- Reviewing user privileges for a role by using Access Manager
- Access Manager
- Learning about access groups
- Creating an access group
- Define appropriate access control policies to restrict access
- Use access control policies to enforce restrictions on access to application data at the row and column level; in other words, to restrict access to specific instances or properties in a class for different operators.
- Define policy conditions that dynamically compare properties in each instance of the restricted class to user privileges, credentials, or other information on the clipboard.
For more information, see
- Appropriately encrypt data
- Protect sensitive data within Pega Platform data stores by encrypting all the data in a class or by encrypting individual property values.
For more information, see Encryption in Pega Platform.
Tasks to perform when deploying to production
- Set the system production level to 5
- To implement the highest restrictive security scheme, set the production level for the application to level 5.
- You can change the production level in the navigation pane of Dev Studio by clicking . The change takes effect the next time you start the system.
- The production level value primarily affects privilege-based authorization through Access of Role Object and Access Deny rules, and your testing mirrors the authorization controls that are set for production. If the system production level setting interferes with access in your development environment, add more focused Access of Role to Object rules that grant access, instead of lowering the production level.
For more information, see Defining production-level application setting values.
- Lock rulesets
- Lock each ruleset version with a secure password by clicking Lock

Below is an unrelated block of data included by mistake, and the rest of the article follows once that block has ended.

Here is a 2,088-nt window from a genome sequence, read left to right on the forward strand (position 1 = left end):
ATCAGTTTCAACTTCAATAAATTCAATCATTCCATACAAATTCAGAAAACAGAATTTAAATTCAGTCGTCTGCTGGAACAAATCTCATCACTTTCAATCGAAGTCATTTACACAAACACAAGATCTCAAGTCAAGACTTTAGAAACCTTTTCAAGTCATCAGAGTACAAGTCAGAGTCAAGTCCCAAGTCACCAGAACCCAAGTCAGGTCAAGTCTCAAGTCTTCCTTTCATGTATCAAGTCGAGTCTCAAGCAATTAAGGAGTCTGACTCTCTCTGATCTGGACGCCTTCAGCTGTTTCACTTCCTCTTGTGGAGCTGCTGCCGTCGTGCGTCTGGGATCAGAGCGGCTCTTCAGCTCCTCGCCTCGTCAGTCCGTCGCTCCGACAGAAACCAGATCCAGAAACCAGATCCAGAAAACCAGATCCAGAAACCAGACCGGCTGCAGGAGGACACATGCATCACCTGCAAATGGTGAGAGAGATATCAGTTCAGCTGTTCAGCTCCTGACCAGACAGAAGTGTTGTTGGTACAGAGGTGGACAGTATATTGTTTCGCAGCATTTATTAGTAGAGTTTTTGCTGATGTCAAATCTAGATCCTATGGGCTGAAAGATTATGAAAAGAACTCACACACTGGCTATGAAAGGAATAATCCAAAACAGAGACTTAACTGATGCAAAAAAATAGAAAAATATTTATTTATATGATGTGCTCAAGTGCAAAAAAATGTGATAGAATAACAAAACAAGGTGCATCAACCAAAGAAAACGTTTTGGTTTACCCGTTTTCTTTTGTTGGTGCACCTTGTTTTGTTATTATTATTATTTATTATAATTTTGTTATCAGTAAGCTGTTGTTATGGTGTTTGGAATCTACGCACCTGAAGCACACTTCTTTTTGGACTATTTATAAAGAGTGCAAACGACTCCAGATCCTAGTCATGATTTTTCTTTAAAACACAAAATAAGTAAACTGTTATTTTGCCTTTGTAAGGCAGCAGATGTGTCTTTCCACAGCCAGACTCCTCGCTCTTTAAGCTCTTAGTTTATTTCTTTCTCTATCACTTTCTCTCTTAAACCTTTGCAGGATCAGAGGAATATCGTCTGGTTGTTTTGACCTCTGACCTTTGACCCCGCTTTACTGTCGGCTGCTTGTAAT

and Save on the Version tab, and
entering a hard-to-guess password. In each ruleset rule, click
Use checkout? on the
Security tab, and enter three distinct passwords
to limit the ability to add versions, update versions, and update the
For more information, see Versions tab on the Ruleset form.
- You should also lock the application itself in the Application rule form. If a ruleset is intended to remain unlocked in production (for example, to store rules like reports that end users can modify), then list it as a Production ruleset in the Advanced section of the Application rule form.
- Do not deploy checked-out rules
- Run the Checked Out Rule Report and eliminate rules that are checked out.
For more information, see Reporting on rules.
- Block unnecessary roles and operators from production
- In the production environment, eliminate or block any operators and roles used in development or test environments, but are not needed in production.
For more information, see
- Defining security information for an operator
- Defining operator work groups, work queues, and schedules
- Enabling and disabling operators